Voyager Therapeutics has developed an entirely different way of reducing mHTT that is called “AAV Gene Therapy” (6). AAV, short for Adeno Associated Virus, is a way in which Voyager can introduce their novel synthetic silencing RNA into target areas of the brain to “knockdown” or slow the production of the mutant Huntingtin protein (6). Though this drug, formally called VY-HTT01, is still waiting for approval from the FDA for a clinical trial, the results of preclinical studies seem promising (6). In mice, results show that VY-HTT01 reduced the levels of HTT messenger RNA significantly in the parts of the brain most affected by HD. 

However, there are a couple of significant downsides to Voyager’s research (6). For one, Voyager needs to perform brain surgery to inject the treatment directly into the patient’s brain. Brain surgery requires surgeons to be extremely precise in the delivery of the treatment because if they make a mistake, the implications for patients are severe. Second, any side effects of this drug would last for a long time because the drug stays in the body for a patient’s lifetime (6). However, the good news about an AAV is that it may be a one-and-done treatment for HD (6). Assuming the drug works, HD patients for VY-HTT01 could improve symptomatically and not have to make frequent or long trips to a medical center to be administered a drug many times. 

UniQure, like Voyager, has also created an AAV, but naturally there is some discrepancy. UniQure’s version of the AAV, called AMT-130, does not specifically target the mutant Huntingtin protein but instead targets both the non-mutant and mutant version of the protein (similar to Roche’s ASO) (7). However, even without selective targeting of the mHTT protein, AMT-130 shows promising reduction of mHTT in the deeper regions of the brain affected by HD in a preclinical trial with HD pigs (7). Another important result of uniQure’s pig study is that mHTT levels were also reduced in the cerebral cortex and “frontal areas of the brain” that HD affects in later stages of the disease, which implies that the drug can diffuse throughout the brain (7). This proof that AMT-130 can infiltrate different parts of the brain means the drug can have a more significant impact on the progression of the disease (7). The FDA recently approved uniQure’s Investigational New Drug (IND) application for AMT-130, enabling uniQure to prepare for a Phase I/II clinical trial to investigate the drug’s safety, tolerability, and function (7). The actual administration of the drug will begin at a number of locations in the US sometime before the end of 2019 (7)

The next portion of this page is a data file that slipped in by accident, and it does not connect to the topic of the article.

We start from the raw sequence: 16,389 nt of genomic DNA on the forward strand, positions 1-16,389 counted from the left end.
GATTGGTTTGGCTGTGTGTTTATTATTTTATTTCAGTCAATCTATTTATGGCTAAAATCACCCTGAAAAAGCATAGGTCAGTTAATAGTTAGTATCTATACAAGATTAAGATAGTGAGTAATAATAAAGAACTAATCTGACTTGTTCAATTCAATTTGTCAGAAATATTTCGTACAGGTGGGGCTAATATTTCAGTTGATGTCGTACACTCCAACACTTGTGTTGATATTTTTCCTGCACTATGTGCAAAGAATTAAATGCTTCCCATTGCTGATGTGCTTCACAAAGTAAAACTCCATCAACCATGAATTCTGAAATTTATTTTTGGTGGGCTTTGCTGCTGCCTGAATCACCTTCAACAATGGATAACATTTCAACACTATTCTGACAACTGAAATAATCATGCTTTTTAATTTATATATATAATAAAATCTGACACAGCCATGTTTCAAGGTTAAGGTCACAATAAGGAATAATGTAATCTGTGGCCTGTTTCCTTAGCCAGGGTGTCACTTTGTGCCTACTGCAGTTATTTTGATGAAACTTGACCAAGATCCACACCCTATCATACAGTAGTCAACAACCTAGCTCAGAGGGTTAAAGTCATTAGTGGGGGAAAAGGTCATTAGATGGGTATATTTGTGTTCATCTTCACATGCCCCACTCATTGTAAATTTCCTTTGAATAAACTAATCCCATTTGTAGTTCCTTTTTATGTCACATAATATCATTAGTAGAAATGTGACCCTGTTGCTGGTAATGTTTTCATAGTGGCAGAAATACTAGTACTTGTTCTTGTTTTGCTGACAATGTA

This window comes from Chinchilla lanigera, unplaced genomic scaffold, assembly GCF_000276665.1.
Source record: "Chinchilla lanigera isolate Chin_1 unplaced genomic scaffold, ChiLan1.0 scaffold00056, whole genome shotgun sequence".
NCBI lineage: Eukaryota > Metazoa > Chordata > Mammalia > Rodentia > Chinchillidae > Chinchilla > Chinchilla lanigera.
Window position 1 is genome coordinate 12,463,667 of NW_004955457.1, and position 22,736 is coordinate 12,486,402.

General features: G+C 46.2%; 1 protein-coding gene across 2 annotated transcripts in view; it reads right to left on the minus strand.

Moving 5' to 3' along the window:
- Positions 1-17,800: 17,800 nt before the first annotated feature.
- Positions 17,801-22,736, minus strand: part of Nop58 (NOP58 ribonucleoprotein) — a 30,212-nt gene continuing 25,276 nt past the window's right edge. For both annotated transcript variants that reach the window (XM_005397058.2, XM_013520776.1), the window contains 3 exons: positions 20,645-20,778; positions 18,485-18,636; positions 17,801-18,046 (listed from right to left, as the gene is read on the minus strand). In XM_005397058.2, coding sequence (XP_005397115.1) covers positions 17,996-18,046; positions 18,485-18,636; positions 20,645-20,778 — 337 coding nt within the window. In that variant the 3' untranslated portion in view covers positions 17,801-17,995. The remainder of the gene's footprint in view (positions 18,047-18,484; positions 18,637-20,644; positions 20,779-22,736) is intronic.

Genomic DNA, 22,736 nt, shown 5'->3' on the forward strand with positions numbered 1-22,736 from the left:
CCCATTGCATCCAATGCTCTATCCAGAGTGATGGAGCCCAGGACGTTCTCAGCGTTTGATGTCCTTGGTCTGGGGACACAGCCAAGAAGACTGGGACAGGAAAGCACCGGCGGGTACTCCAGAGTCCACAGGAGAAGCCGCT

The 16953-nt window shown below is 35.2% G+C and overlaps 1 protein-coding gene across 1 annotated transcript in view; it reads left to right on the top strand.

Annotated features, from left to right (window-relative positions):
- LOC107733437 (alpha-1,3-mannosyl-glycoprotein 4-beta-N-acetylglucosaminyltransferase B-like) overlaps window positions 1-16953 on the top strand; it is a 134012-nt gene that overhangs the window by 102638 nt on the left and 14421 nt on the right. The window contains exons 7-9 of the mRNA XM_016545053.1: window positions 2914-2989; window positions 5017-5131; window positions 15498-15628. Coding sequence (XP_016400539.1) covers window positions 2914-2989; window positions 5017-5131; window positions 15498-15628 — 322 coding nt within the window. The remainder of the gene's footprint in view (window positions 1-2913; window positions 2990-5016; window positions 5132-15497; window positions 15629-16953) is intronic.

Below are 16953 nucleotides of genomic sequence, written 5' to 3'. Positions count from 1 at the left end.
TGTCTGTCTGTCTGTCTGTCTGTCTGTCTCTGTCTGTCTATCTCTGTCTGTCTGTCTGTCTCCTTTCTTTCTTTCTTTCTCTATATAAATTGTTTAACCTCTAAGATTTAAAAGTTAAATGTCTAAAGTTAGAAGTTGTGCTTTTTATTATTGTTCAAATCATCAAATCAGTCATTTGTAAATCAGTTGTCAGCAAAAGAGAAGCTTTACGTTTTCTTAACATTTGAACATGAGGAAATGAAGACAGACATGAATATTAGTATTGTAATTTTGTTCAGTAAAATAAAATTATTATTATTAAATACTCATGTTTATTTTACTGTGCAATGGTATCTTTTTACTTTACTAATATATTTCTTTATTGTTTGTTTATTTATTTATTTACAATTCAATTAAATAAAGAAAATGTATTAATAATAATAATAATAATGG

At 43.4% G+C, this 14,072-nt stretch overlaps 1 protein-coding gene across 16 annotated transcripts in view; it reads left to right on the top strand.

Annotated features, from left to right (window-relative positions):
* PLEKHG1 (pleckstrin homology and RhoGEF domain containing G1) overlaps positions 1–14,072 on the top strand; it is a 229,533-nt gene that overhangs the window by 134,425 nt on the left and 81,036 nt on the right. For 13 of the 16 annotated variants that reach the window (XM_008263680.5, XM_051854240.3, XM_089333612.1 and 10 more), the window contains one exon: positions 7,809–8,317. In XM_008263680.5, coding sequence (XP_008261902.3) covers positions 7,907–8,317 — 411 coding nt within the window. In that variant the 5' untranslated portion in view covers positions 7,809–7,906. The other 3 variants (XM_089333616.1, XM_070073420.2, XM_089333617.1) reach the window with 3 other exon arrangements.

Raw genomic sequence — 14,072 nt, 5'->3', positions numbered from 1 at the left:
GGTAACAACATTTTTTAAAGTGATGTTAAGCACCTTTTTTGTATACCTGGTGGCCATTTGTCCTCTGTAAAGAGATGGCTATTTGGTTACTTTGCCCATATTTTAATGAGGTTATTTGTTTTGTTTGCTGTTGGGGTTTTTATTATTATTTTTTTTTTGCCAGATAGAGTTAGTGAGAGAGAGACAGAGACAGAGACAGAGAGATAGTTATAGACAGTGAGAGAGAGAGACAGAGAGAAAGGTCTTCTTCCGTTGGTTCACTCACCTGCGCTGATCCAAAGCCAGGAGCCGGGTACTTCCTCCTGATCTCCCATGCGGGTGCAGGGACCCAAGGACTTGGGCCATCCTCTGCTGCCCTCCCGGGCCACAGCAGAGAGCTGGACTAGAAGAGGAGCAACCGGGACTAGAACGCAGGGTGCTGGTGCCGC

PTC Therapeutics has developed an entirely different mechanism for drug delivery than any of the four pharmaceutical companies listed above: PTC’s new drug is a pill. The fact that the drug is a pill means that people would be able to take a simple pill that would improve their HD symptoms. PTC was able to do this through the creation of a “small-molecule” manufactured using their own novel pre-mRNA splicing techniques (8). Preclinical tests have promising results: the small molecule substantially reduces mHTT in cells, and in mice it reduces the mutant protein by as much as 80% (8). Currently, PTC is optimizing the drug to have the greatest effect on the brain while also evaluating drug dosage (8). Though PTC is still in the preclinical stage of drug testing, PTC announced that they may start clinical trials as early as the year 2020 (8)

Though these descriptions of current research are science-specific, this swath of recent advances in treating cognitive symptoms for HD has broader implications for HD and other diseases. One of these implications is that treatments in HD can act as a lead for other research. Many investigators decide to test similar treatments for different diseases because one idea worked for a certain disease. For instance, Voyager is performing two other studies that use the Adeno-Associated Virus vector but different micro RNA to target the genetic problems in ALS and Friederich’s ataxia (9). Another reason why these recent advances are so important is the hope that they give families and patients with HD and beyond. With increasing numbers of treatments, HD patients might have the chance to lead normal lives in the not too distant future. Moreover, with novel scientific advancements in HD research and their potential applications to other diseases, we, like the HD patients, look forward to a future with treatments for uncured diseases. 

Edited by: Katrianna Urrea

Illustrated by: Lucy Chen